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UIAppearance Is Better Than You Think

You already know about the UIAppearance protocols added to iOS. You know that UIAppearance makes it WAY simpler to customize the appearance of the common UI elements is iOS. You probably know that you can customize the appearance of the duly marked UI_APPEARANCE_SELECTOR methods on your own subclasses as a means of differentiating certain elements from others of the same type (such as specifying a class of UIBarButtonItem as a cancel button and therefore always red).

What you might not know is that it’s trivial to use UI_APPEARANCE_SELECTOR on your own custom subclasses for visual elements that are not in the standard set of appearance selectors.  Here’s a quick example of how you might use this:

Say you have a particular class of view you have all over your application that has border around it (using the CALayer backing the view).  You could hard code this look into a view subclass, or you could do it the hard way by setting this on every individual view.  You can also use a UI_APPEARANCE_SELECTOR on your custom class and set it with an appearance proxy.  This functionality and behavior falls squarely under “I can’t believe it’s this easy”.

Here’s the interface:

#import <UIKit/UIKit.h>

@interface TestView : UIView

@property (nonatomic, retain) UIColor *backgroundColor UI_APPEARANCE_SELECTOR;
@property (nonatomic, retain) UIColor *borderColor UI_APPEARANCE_SELECTOR;
@property (nonatomic, retain) UIFont *font UI_APPEARANCE_SELECTOR;

Here’s the implementation:

#import "TestView.h"
#import <QuartzCore/QuartzCore.h>

@implementation TestView
@dynamic backgroundColor;
@dynamic borderColor;
@synthesize font = _font;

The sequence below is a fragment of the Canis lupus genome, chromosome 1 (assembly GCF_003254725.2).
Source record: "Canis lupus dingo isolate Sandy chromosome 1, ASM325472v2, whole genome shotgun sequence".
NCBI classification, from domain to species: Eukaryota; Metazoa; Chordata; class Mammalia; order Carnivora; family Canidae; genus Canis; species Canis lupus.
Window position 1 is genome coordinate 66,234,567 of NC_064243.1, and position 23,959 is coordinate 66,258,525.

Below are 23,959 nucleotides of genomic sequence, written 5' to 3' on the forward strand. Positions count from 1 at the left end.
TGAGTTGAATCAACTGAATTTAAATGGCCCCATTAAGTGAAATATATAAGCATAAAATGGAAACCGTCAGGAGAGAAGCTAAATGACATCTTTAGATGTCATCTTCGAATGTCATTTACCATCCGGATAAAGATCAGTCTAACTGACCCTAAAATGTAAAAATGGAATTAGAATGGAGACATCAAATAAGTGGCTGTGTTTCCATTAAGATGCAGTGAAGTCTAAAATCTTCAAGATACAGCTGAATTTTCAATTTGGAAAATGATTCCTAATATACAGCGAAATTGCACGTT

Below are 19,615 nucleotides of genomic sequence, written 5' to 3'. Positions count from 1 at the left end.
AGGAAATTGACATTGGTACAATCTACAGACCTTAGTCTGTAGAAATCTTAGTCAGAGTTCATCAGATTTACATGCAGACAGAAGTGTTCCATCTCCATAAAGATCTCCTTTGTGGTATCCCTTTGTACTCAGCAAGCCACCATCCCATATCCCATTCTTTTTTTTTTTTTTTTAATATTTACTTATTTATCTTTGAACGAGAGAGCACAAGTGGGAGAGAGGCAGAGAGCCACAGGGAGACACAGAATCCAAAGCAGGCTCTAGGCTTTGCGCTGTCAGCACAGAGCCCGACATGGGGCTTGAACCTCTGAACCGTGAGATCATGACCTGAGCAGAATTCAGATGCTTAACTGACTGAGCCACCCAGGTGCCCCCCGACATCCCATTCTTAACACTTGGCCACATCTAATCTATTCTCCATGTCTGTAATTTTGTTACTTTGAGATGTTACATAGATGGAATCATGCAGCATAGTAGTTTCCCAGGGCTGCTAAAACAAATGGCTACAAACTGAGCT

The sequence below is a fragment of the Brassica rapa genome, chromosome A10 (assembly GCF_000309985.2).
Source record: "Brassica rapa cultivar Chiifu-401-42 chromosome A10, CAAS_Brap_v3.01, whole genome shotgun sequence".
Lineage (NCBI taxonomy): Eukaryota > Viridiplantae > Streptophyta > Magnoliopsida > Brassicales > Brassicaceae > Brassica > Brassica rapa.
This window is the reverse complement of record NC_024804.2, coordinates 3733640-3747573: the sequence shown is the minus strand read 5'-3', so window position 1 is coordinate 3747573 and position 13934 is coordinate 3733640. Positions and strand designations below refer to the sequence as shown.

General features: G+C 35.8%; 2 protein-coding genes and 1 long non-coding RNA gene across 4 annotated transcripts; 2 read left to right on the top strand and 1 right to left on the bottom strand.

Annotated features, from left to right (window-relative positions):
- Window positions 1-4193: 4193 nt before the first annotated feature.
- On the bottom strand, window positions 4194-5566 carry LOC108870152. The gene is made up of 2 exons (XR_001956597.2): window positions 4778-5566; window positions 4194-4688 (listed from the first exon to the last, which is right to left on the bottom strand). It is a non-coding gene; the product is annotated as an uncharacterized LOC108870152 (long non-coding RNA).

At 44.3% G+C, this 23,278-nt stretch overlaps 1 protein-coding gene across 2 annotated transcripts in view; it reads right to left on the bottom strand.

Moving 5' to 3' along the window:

- (void)drawRect:(CGRect)rect
    NSLog(@"%@", self.font);

- (void)setBackgroundColor:(UIColor *)backgroundColor
    [super setBackgroundColor:backgroundColor];

- (UIColor *)backgroundColor
    return [super backgroundColor];

- (void)setBorderColor:(UIColor *)borderColor
    self.layer.borderWidth = 4.0;
    self.layer.borderColor = [borderColor CGColor];

- (UIColor *)borderColor
    return [UIColor colorWithCGColor:self.layer.borderColor];


And in the App Delegate:

- (BOOL)application:(UIApplication *)application didFinishLaunchingWithOptions:(NSDictionary *)launchOptions
    self.window = [[[UIWindow alloc] initWithFrame:[[UIScreen mainScreen] bounds]] autorelease];
    self.window.backgroundColor = [UIColor whiteColor];

    MainViewController *mainView = [[MainViewController alloc] initWithNibName:@"MainViewController" bundle:nil];

    self.window.rootViewController = mainView;
    [self.window makeKeyAndVisible];

    [[TestView appearance] setBackgroundColor:[UIColor blueColor]];
    [[TestView appearance] setBorderColor:[UIColor redColor]];
    [[TestView appearance] setFont:[UIFont systemFontOfSize:12]];
    return YES;

And here’s the result:

And the NSLog prints the font that was set:

2012-05-16 17:03:43.517 test[26634:f803] font-family: “Helvetica”; font-weight: normal; font-style: normal; font-size: 12px

What’s the advantage?